Alf McCreary: Presbyterian traditionalists appear long on preaching and short on love
It has been a bad week for the image of the Presbyterian Church, or a good week, depending on your point of view.
The traditionalists will feel they have held the line by once again showing their opposition to same-sex marriage and by loosening their historically strong connection with the Church of Scotland.
Many Irish Presbyterians feel the Scots were wrong to allow partners in same-sex relationships to serve as ministers or deacons in congregations that approve of this.
The traditionalists voted by a majority of 255 to 171 to stop inviting Scottish Moderators to the Irish General Assembly, and again refused to send the Irish Moderator to the Scottish Assembly.
Outsiders noted the hypocrisy of the General Assembly severely criticising the political stand-off at Stormont, then voting to loosen its links with the Scottish church.
While the Irish General Assembly also voted to continue or consider to collaborate with the Scots in areas of mutual benefit, this was a polite attempt to paper over the cracks.
The Irish dagger went into Scottish hearts even after their Moderator, the Rt Rev Susan Brown, pleaded eloquently that they should all remain part of the one family, in the name of Christ.
Her pleas were ignored, and I cannot think of a more rude gesture by our church.
The traditionalists are entitled to their views, and many are decent people. They will say they did not mean it to seem rude, but the symbolism was inescapable.
A former distinguished local Moderator, the Very Rev John Dunlop, said afterwards, "It would make you cry".
There was also the sad sight of Scots Principal Clerk the Rev George Whyte declaring sorrowfully: "We have to go, but we will keep you in our prayers, and if you change your minds, our door is always open."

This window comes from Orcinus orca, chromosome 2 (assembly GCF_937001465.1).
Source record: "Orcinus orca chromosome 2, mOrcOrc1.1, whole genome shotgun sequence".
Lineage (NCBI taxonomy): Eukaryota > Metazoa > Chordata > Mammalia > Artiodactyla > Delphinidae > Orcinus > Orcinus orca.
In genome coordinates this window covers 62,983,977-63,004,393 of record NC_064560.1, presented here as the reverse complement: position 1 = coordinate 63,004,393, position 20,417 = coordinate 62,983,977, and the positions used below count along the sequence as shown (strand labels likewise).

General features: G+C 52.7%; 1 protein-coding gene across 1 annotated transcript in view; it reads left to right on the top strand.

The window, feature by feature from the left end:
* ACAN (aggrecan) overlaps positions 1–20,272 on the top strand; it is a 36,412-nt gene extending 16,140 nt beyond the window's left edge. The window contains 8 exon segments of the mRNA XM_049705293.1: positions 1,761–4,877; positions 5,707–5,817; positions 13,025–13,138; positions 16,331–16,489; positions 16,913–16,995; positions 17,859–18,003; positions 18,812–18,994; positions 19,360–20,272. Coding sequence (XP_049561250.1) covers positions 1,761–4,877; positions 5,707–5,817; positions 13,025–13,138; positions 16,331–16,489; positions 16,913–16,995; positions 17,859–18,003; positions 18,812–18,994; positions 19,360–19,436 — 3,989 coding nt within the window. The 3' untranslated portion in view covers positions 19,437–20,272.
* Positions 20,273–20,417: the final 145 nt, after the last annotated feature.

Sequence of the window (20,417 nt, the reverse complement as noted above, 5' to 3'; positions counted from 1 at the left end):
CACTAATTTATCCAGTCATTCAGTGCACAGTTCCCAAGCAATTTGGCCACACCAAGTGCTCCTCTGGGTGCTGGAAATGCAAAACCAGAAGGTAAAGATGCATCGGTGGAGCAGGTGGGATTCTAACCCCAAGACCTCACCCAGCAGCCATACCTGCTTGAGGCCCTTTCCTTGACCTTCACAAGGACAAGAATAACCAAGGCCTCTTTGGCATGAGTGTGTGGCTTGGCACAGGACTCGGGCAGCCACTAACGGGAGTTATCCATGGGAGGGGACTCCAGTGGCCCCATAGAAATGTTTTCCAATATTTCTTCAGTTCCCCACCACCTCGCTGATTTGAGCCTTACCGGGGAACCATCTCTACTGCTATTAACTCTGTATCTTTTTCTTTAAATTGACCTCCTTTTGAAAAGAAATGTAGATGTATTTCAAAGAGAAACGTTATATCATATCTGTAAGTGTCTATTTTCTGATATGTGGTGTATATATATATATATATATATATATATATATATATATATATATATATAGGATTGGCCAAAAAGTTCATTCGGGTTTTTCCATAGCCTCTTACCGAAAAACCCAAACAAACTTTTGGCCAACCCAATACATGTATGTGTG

It was also immensely sad to hear the newly elected Moderator, the Very Rev Dr Charles McMullen, talk of his heartbreak.
In his eloquent speech on the opening night, he made a passionate plea about "building relationships", but two days later the words were hurled back in his face.
Many Presbyterian reports claim to show pastoral care for LGBT relationships, but how many of those involved feel directly that compassionate pastoral care which the assembly reports claim?
One delegate asked the writers to be careful about how they chose their words, because they might make young LGBT people feel like they were second-class Christians.
Another delegate urged members to join him in saying, "Whatever your background, in Christ's name we love you".
That went down like a lead balloon.
Then yesterday the Church's voted in favour of a new policy which means anyone in a same-sex relationship cannot be a full member of the Church and their children cannot be baptised.
Christ said, "Suffer the little children to come unto me", but some Irish Presbyterians say, "Not if you are the child or parents in a same-sex relationship".
The traditionalists here are saying to the Scots, in effect, "Our theology on same-sex relationships is more Biblical than yours, and you should come to your senses". Such arrogance is staggering.
In the past 50 years or so, the Irish Presbyterians have left the World Council of Churches, they have distanced themselves from the British Council of Churches, and now they have loosened the ties with the Church of Scotland and the United Reformed Church in England.
This is an ecclesiological version of 'ourselves alone', which mirrors the old 'Ulster says no' political slogan.
The Irish Presbyterian Church is now seen by many outsiders, rightly or wrongly, as a narrow and unwelcoming institution that is long on preaching and short on humility, compassion and love.
Many individual Presbyterians have these positive qualities in abundance, but the image of the institution is very different.
If you were a young person, or a parent, who had deep worries about sexuality, would you seek love and comfort within the Presbyterian Church? I hope you would, but I would fully understand it if you walked away to find help elsewhere.